XCOM: Enemy Within hands on - meet Earth's new defenders

If this all sounds a bit easy, it is. But I'm rolling with an unusually powerful team to get a proper look at Enemy Within's new gadgets, and there are powerful new enemies that Firaxis aren't ready to show yet. It'll take a lot of work to afford two mechs and genetically modified soldiers in the same team in a campaign. Mechs are bought with a new and scarce resource called Meld that can only be retrieved by walking up to glowing yellow canisters in maps and slurping their contents before their turn limit runs out. Firaxis want to use these precious, time-sensitive resources to draw players into XCOM's maps a little quicker. They also serve as another design knot, pulling together the turn-based battles and the strategic overlay that governs base building. Pick up Meld in a fight, send the Meld to the Cybernetics Lab, buy upgrades and mechs that you can deploy in the next fight. It's loops like this that bring XCOM's various elements into cohesion, and the separate resource means you'll still have money to upgrade your ordinary humans as you see fit. Firaxis estimate that good players will be able to sustain two or three mechs during a campaign.

The two mechs in my uber-squad make a terrifying vanguard as they perform a final sweep of the area. The dark farmland zone, a throwback to the original 1994 game, is one of two new areas I've seen. The other was on the top of a dam, and showcased an impressive vista in the background. Enemy Within will add many, many new maps, and rework all of Enemy Unknown's to support Meld canisters. The number of extra arenas hasn't been finalised, but Gupta estimates that the odds of not seeing a new map in your first three missions are somewhere in the range of one in ten thousand.

I approach the entrance to the downed alien vessel cautiously with my flamer mech and move the rest of my squad up in support, sensing that the end is near. Yes! An Outsider – the alien pilots you find at every crash site – finally materialises, and makes to leave his ship. Sadly for him, I put a two-ton mech at the door on Overwatch. At the first sign of movement, my man lets loose a blistering railgun blast. The creature is dust. Earth is safe once more.

My people survived, this time, but Gupta tells me that if someone had popped their cybernetic clogs, the updated memorial would have recorded the date and cause of the soldier's death as well as their name. I mull over some of the losses I took in last year's campaign. 'Killed by incidental car explosion' doesn't sound quite as impressive as 'lasered to death by giant alien robot', which implies some significant progress in the heroic death department. Enemy Within will let you award medals to special squaddies for as-yetunspecified performance benefits.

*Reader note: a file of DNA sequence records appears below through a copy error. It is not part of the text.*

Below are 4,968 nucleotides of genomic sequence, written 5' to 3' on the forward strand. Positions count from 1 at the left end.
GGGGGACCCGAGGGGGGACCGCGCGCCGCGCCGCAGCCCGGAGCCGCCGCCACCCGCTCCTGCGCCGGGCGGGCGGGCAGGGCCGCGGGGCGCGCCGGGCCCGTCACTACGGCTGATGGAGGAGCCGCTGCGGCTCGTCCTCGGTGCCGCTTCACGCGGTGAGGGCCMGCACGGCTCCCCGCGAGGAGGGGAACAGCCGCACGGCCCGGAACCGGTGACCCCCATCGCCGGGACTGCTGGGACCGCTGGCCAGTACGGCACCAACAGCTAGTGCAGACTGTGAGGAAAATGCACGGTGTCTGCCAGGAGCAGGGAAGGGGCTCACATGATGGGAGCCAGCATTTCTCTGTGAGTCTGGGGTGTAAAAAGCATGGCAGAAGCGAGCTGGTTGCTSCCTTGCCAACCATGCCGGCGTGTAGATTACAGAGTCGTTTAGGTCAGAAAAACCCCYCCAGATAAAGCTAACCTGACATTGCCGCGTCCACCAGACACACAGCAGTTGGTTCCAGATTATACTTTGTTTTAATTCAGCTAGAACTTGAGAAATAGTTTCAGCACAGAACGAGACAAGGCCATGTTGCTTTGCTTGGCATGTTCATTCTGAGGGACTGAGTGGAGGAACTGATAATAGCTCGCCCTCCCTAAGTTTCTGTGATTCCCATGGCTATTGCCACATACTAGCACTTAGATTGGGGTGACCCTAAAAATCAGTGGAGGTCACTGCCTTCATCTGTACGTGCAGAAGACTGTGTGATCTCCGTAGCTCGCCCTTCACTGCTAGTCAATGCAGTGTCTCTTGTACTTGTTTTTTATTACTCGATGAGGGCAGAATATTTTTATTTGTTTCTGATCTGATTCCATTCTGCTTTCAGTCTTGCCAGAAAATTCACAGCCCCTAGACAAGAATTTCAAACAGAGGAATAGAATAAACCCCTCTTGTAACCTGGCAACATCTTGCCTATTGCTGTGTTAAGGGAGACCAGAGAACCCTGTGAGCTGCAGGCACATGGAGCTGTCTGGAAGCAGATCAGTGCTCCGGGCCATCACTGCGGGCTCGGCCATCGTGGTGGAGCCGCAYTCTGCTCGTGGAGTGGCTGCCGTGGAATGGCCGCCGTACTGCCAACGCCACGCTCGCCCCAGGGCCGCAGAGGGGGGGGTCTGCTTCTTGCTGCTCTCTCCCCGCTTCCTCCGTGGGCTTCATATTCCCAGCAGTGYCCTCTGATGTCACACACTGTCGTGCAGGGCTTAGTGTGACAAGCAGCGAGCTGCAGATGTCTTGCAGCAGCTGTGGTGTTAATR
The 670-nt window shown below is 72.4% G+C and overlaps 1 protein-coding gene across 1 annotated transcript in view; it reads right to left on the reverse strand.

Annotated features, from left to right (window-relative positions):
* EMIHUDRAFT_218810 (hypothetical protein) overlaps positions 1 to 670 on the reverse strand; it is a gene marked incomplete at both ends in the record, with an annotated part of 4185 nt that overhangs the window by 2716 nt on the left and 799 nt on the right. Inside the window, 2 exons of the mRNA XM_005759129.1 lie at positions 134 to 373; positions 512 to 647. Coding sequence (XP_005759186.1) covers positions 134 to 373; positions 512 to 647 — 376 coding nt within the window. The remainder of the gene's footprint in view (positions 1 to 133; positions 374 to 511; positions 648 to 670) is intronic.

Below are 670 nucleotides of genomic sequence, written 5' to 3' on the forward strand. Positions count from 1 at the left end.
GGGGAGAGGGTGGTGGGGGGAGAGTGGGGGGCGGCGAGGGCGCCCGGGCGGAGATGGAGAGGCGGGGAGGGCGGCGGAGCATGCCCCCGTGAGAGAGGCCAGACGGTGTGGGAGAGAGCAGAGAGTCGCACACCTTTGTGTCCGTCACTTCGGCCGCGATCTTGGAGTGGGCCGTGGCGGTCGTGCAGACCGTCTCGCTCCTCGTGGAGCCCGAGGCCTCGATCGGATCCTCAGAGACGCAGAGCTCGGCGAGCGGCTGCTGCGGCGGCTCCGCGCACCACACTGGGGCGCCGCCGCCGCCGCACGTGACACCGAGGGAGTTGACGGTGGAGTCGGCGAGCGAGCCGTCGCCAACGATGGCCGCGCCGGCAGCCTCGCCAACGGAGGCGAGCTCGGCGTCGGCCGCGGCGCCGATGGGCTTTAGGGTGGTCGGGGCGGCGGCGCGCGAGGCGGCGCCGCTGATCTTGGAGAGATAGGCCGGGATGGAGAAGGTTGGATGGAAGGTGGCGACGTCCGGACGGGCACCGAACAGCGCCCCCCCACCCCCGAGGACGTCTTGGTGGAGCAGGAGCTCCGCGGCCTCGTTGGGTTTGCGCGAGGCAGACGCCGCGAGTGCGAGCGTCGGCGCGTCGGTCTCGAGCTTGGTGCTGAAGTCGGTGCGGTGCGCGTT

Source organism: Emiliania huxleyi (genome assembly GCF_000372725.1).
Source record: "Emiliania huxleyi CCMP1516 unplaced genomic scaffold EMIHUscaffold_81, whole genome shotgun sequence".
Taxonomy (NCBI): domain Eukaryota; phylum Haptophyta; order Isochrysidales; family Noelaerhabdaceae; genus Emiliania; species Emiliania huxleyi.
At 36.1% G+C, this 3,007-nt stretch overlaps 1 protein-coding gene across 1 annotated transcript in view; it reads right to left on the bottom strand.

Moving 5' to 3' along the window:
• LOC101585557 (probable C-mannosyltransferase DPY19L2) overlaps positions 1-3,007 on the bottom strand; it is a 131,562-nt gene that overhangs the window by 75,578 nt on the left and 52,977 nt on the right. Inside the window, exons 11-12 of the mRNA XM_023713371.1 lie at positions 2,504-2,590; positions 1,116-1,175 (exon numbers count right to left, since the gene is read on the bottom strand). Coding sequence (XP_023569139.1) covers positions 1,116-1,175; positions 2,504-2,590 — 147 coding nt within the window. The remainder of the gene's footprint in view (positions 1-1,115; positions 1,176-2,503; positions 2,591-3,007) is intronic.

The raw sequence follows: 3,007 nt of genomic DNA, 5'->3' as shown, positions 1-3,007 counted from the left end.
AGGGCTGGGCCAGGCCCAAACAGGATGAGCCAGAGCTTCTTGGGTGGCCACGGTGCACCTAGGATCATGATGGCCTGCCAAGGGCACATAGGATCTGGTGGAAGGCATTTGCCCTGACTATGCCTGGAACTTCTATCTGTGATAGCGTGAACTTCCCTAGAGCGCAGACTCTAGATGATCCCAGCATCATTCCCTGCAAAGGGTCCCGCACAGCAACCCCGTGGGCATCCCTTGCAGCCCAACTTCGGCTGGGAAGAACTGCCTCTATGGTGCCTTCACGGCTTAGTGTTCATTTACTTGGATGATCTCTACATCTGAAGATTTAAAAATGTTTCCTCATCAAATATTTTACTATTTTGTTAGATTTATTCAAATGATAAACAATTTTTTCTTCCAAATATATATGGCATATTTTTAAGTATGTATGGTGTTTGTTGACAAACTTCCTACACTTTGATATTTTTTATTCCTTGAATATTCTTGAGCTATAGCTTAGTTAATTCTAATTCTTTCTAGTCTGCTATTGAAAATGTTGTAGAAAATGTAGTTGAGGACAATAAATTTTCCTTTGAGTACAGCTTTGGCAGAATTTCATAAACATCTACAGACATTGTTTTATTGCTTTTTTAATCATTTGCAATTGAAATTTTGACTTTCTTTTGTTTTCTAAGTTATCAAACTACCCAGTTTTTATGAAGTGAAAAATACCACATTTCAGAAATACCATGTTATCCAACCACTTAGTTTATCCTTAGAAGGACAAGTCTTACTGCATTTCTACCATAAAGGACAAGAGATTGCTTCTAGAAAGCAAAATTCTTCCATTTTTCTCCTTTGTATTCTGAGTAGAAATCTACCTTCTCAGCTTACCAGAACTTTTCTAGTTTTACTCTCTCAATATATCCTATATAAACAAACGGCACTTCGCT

Many more tweaks have been made under the hood. Firaxis tell me that one of the big advantages to doing a proper expansion, rather than incremental DLC, is that it's allowed them to delve deep into the codebase and devote the time needed to some serious rewiring. This has enabled them to fix the notorious enemy teleporting bug, and a few bugs that would deny soldiers their hardearned flanking bonuses. They've also made lots of what they call 'quality of life' improvements. Cover can be targeted by explosive weapons. Objects and enemies within blast radius now gain a red scanline effect that makes it clear what is and isn't being targeted by the attack. If you take a squaddie out of your lineup, their gear is placed into an easily accessible locker, so you won't have to check every squad member to see who has that arc thrower you need. It's a collection of small but significant changes that the community has been requesting since Enemy Unknown released.

All of these additions add up to a chunky and exciting expansion for XCOM, but there's definitely more to Enemy Within than I've seen so far. Gupta describes the campaign as being “like the director's cut, the ultimate version of the game,” but also alludes to “a few new story beats.” My questions about base invasions and a rumoured rogue human antagonist element were stonewalled. “There are some pretty big additions in terms of the strategy layer and the situation room,” Gupta teased, “but we can't talk about them yet.”

I suddenly envy the psychic soldiers of my Enemy Unknown campaign. I'd give up a percentage of my humanity to scan the room and extract all those hidden details. Come to think of it, I'd give at least an arm to have jet boots and a giant metal fist. That's the appeal of Enemy Within: the Devil has all the best toys.

Tom Senior

Part of the UK team, Tom was with PC Gamer at the very beginning of the website's launch—first as a news writer, and then as online editor until his departure in 2020. His specialties are strategy games, action RPGs, hack ‘n slash games, digital card games… basically anything that he can fit on a hard drive. His final boss form is Deckard Cain.